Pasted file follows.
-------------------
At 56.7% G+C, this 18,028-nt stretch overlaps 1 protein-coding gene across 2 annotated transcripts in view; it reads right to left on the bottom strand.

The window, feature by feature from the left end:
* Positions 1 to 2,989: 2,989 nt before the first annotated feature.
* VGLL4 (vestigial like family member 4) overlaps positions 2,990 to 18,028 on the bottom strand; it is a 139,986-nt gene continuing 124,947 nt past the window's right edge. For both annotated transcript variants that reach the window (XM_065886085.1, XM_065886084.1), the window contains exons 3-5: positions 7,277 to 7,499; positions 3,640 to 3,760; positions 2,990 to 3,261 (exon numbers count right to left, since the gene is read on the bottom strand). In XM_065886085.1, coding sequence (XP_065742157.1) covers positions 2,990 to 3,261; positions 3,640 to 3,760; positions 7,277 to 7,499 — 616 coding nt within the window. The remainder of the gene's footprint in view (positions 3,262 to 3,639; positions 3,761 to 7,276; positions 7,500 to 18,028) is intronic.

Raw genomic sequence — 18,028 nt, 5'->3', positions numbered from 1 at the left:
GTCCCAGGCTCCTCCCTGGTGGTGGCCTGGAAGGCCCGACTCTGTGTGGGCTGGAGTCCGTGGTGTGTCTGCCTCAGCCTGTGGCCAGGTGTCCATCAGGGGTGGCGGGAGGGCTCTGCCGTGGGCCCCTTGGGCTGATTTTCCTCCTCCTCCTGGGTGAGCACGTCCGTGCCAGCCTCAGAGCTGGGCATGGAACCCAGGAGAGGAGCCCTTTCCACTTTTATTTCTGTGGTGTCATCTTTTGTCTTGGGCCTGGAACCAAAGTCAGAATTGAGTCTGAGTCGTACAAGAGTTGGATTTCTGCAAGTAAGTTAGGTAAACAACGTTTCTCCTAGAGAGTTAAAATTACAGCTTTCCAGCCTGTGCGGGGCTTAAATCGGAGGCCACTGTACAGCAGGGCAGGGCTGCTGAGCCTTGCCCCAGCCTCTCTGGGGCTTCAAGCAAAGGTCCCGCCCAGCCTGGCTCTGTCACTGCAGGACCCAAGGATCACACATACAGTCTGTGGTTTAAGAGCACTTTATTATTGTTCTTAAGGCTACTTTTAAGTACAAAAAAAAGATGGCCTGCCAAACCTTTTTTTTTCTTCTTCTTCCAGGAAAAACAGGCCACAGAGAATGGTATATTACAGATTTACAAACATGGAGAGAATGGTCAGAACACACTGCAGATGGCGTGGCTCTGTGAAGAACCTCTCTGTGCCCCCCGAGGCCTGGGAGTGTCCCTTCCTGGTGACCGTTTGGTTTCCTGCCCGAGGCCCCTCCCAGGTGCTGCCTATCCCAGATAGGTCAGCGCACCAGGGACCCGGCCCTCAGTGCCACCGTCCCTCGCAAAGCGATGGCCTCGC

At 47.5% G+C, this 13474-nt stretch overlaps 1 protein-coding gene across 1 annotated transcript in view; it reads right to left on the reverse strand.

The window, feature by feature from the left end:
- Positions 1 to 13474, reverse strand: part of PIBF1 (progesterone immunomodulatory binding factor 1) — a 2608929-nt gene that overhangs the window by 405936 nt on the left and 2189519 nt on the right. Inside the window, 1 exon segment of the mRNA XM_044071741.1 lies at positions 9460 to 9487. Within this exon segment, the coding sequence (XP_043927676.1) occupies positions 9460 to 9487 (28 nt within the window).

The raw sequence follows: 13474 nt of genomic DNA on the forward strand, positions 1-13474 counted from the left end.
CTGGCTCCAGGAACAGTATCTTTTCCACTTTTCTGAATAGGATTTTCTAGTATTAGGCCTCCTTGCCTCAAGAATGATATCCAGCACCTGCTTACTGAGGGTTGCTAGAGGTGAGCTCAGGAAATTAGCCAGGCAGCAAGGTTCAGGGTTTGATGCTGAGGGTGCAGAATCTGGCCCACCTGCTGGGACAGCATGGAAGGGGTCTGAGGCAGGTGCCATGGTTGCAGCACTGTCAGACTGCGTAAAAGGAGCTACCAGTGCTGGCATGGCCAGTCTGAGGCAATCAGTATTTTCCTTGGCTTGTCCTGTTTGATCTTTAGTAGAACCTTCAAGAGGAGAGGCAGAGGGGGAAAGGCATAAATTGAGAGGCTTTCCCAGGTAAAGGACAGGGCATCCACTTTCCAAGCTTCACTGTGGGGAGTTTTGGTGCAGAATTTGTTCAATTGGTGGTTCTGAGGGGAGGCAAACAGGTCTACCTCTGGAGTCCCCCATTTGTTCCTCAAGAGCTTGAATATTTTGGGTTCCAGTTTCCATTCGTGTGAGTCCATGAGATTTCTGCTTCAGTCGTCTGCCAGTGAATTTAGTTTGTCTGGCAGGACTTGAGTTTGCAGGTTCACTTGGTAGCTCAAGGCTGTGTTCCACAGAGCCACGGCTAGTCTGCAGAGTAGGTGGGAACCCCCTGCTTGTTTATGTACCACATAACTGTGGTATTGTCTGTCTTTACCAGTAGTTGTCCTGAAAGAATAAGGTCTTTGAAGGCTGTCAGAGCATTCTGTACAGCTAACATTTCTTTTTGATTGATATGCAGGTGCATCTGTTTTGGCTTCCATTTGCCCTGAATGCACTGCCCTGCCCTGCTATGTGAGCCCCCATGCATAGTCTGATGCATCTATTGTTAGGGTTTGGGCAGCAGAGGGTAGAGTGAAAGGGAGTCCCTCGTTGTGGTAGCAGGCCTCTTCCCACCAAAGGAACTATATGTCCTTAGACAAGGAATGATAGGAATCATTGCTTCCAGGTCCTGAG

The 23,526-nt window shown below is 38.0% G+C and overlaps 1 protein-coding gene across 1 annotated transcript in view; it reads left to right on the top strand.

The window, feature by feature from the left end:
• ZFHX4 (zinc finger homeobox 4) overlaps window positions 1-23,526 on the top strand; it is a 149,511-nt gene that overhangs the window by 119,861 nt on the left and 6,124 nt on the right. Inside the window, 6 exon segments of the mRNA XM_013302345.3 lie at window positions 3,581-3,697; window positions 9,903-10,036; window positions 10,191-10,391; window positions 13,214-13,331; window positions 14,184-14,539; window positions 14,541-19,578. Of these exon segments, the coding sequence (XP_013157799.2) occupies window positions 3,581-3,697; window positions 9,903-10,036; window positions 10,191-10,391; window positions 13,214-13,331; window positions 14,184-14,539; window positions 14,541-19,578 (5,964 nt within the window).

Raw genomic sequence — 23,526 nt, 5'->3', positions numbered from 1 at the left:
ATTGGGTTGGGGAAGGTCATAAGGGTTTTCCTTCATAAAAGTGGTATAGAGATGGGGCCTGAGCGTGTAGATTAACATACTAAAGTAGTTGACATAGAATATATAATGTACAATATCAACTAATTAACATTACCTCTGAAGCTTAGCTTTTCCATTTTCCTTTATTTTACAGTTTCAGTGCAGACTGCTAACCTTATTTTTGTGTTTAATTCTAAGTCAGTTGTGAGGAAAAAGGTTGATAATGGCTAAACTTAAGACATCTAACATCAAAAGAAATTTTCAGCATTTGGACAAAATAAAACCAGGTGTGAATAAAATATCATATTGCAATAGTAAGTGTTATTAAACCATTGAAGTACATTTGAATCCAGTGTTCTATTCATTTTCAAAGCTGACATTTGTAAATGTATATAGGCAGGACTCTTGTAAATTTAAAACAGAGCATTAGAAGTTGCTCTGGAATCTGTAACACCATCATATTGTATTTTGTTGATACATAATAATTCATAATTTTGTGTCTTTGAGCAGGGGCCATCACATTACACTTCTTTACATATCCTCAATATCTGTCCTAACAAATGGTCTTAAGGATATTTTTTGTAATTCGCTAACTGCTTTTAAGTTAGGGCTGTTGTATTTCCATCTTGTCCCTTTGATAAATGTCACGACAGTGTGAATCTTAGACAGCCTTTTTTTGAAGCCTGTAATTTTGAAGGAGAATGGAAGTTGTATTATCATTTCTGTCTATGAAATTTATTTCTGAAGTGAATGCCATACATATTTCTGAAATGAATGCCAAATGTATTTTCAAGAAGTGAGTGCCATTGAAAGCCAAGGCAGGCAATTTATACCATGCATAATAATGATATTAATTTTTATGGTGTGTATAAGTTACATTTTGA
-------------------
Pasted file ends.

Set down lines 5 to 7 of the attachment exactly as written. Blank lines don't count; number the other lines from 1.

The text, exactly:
Raw genomic sequence — 18,028 nt, 5'->3', positions numbered from 1 at the left:
GTCCCAGGCTCCTCCCTGGTGGTGGCCTGGAAGGCCCGACTCTGTGTGGGCTGGAGTCCGTGGTGTGTCTGCCTCAGCCTGTGGCCAGGTGTCCATCAGGGGTGGCGGGAGGGCTCTGCCGTGGGCCCCTTGGGCTGATTTTCCTCCTCCTCCTGGGTGAGCACGTCCGTGCCAGCCTCAGAGCTGGGCATGGAACCCAGGAGAGGAGCCCTTTCCACTTTTATTTCTGTGGTGTCATCTTTTGTCTTGGGCCTGGAACCAAAGTCAGAATTGAGTCTGAGTCGTACAAGAGTTGGATTTCTGCAAGTAAGTTAGGTAAACAACGTTTCTCCTAGAGAGTTAAAATTACAGCTTTCCAGCCTGTGCGGGGCTTAAATCGGAGGCCACTGTACAGCAGGGCAGGGCTGCTGAGCCTTGCCCCAGCCTCTCTGGGGCTTCAAGCAAAGGTCCCGCCCAGCCTGGCTCTGTCACTGCAGGACCCAAGGATCACACATACAGTCTGTGGTTTAAGAGCACTTTATTATTGTTCTTAAGGCTACTTTTAAGTACAAAAAAAAGATGGCCTGCCAAACCTTTTTTTTTCTTCTTCTTCCAGGAAAAACAGGCCACAGAGAATGGTATATTACAGATTTACAAACATGGAGAGAATGGTCAGAACACACTGCAGATGGCGTGGCTCTGTGAAGAACCTCTCTGTGCCCCCCGAGGCCTGGGAGTGTCCCTTCCTGGTGACCGTTTGGTTTCCTGCCCGAGGCCCCTCCCAGGTGCTGCCTATCCCAGATAGGTCAGCGCACCAGGGACCCGGCCCTCAGTGCCACCGTCCCTCGCAAAGCGATGGCCTCGC

At 47.5% G+C, this 13474-nt stretch overlaps 1 protein-coding gene across 1 annotated transcript in view; it reads right to left on the reverse strand.